“Kenny has been in it for so long that he’s a guy [who] doesn’t want the spotlight [or] the limelight – he just wants to make you look good; ‘you’ as in obviously me,” Vilma said. “….I could see the difference in Kenny and how he likes to call games because I had watched about five of his games prior to my first season. I was like, ‘Okay, I’ll wait until Kenny comes back and we’ll kind of go from there.’”

Albert and Vilma just completed their third season together in the booth and worked in tandem with sideline reporter Shannon Spake, who provided reports from the field. The congeniality within the broadcast team comes from having an understanding of optimizing each other’s roles and effectively supplementing them.

“I mess with him all the time; I call him a nerd all the time,” Vilma remarked of Albert, “but he’s actually really, really cool so we go to dinner a lot [and] we hang out a lot. Because of that, it shows through our body language [and] through our rapport when we call games.”

As an analyst, Vilma aims to present the ‘why’ and the ‘how’ of each play while Albert’s play-by-play responsibilities center around his accurate and concise description of the ‘who,’ ‘what,’ and ‘where.’ In order to perform their jobs to the highest standard, they take different approaches when it comes to preparation.

While Albert meticulously researches the rosters, creates detailed charts and talks to coaches and team personnel to elucidate storylines and set up his colleagues, much of Vilma’s preparation relies on watching film. Even though he is not taking the field as a player, the methodology corresponds to his participating in as many facets of the team as possible to gather quality film.

In fact, that practice was advised to him as an NFL rookie by Baltimore Ravens linebacker and Pro Football Hall of Fame member, Ray Lewis – and it had a part in shaping the trajectory of his career. Instantiating that wisdom into media, Vilma tries to formulate comprehensive and coherent points on which to expand and implement in his analysis of a play – unimpeded by other sources of information.

“I don’t want the media to influence anything I say on Sunday when I’m calling that game,” Vilma said. “I want to make sure that whatever I say is because of what I saw on film and what I watched of those teams, and then what I’m seeing Sunday as a game is going on.”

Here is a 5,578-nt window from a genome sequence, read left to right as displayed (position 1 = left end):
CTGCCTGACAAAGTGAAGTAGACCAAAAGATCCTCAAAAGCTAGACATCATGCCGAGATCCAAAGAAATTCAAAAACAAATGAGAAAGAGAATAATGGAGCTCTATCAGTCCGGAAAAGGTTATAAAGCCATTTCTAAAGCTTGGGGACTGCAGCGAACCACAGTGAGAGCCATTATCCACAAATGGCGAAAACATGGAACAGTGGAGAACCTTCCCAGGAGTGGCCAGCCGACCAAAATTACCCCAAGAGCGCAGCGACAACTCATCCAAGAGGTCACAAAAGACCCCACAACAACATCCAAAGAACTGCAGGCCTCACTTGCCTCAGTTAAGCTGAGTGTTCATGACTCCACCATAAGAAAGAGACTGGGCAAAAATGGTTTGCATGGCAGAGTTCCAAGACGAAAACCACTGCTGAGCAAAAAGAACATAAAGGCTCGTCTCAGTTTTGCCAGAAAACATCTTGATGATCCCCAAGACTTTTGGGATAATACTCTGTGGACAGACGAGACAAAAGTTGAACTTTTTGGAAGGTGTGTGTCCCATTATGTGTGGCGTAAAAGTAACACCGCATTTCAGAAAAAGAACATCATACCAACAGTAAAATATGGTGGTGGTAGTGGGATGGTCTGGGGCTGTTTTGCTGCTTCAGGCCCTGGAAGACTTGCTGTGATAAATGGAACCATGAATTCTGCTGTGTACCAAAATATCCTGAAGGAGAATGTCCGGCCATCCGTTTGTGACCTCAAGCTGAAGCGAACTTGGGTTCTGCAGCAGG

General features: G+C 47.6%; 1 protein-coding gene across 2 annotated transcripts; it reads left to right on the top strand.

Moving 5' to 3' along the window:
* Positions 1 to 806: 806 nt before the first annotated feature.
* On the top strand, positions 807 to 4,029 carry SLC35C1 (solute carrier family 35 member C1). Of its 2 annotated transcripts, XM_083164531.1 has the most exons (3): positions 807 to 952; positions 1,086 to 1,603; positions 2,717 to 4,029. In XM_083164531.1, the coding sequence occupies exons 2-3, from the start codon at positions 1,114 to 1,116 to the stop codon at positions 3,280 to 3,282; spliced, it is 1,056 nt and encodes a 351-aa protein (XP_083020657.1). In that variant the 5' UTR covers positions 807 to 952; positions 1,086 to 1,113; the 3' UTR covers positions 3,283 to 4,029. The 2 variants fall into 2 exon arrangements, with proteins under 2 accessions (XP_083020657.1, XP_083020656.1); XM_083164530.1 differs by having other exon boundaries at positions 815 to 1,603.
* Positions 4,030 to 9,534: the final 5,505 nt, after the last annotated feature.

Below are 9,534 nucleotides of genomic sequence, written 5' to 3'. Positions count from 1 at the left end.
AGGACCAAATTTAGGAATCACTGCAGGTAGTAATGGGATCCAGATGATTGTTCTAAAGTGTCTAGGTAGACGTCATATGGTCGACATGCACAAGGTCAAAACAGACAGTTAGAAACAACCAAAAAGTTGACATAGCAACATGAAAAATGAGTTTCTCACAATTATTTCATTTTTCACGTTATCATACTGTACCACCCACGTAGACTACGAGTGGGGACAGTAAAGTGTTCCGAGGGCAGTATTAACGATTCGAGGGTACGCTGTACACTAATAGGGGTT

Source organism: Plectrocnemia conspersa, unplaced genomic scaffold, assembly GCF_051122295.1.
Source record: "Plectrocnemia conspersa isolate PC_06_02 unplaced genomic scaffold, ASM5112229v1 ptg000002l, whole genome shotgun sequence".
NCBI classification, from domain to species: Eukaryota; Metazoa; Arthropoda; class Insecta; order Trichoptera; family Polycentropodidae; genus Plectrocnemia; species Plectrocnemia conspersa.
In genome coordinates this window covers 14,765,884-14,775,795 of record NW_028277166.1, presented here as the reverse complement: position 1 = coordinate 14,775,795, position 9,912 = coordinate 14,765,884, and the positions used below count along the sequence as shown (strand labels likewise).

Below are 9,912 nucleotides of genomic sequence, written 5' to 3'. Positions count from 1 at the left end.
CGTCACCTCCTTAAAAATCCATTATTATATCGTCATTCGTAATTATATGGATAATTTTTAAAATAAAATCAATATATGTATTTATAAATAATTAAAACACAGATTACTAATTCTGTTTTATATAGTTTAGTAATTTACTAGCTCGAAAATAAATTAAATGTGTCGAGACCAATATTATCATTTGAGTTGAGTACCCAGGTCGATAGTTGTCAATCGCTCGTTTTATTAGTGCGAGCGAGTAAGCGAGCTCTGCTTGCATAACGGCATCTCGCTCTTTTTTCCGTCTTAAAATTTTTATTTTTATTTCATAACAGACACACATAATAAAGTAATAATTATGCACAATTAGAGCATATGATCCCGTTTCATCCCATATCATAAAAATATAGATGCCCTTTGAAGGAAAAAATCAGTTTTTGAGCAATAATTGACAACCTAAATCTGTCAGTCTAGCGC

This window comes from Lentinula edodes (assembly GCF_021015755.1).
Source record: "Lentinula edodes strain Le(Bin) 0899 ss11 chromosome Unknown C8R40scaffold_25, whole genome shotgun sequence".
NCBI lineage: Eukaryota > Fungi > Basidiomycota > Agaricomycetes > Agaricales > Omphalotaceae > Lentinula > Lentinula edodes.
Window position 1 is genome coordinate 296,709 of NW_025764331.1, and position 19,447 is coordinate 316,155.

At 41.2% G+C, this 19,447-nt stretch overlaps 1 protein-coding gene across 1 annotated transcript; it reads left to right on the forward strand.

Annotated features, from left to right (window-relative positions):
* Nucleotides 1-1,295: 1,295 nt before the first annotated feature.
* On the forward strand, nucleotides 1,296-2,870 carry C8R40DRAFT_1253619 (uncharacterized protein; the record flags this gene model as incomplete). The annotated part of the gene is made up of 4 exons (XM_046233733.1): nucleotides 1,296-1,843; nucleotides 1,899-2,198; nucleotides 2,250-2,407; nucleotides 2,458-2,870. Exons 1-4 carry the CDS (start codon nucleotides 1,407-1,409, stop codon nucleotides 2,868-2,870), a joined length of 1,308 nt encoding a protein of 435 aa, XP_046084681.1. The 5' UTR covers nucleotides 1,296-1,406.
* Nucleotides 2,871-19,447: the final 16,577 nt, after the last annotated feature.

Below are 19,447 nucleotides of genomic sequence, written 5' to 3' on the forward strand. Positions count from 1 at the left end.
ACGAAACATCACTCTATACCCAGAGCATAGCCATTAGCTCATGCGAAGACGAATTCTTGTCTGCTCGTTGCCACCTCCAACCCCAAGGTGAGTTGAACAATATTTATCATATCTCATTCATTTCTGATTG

Vilma officially retired from playing football in 2015, meaning he is not very far removed from the NFL. He remains immersed in the football community as a former player and maintains relationships with players, coaches and personnel in the league. His job as an analyst though is predicated on straightforward objectivity; therefore, it is his obligation and that of other analysts to critique individuals and teams as necessary.

“I’ve always felt that if I’m calling the game based on what I see and there’s no hidden agenda [and] there’s no sugarcoating it, then you’ll be fine,” Vilma said. “Just in the same light that I’ll talk about a player who’s inaccurate or whatever it is, I’ll also speak very glowingly about a person if they’re having a great game.”

Playing professional football generates ethos in terms of commentary and the editorializing thereof whether that be during live game broadcasts, shoulder programming or studio shows. Despite making the ostensibly inscrutable parts of the game understood, it is impractical to carry an expectation of pleasing everyone. With the advent of social media, viewers with minimal credibility can suddenly become boisterous critics and build a legitimate following, lending them exposure and a megaphone to project their voices en masse.

One example of such an instance came following a game between the Atlanta Falcons and Vilma’s former team, the New Orleans Saints. As a Super Bowl champion with the team, some fans of the Saints expected him to be inherently biased throughout the game; however, they were flabbergasted when he lambasted their play amid a substantial defeat.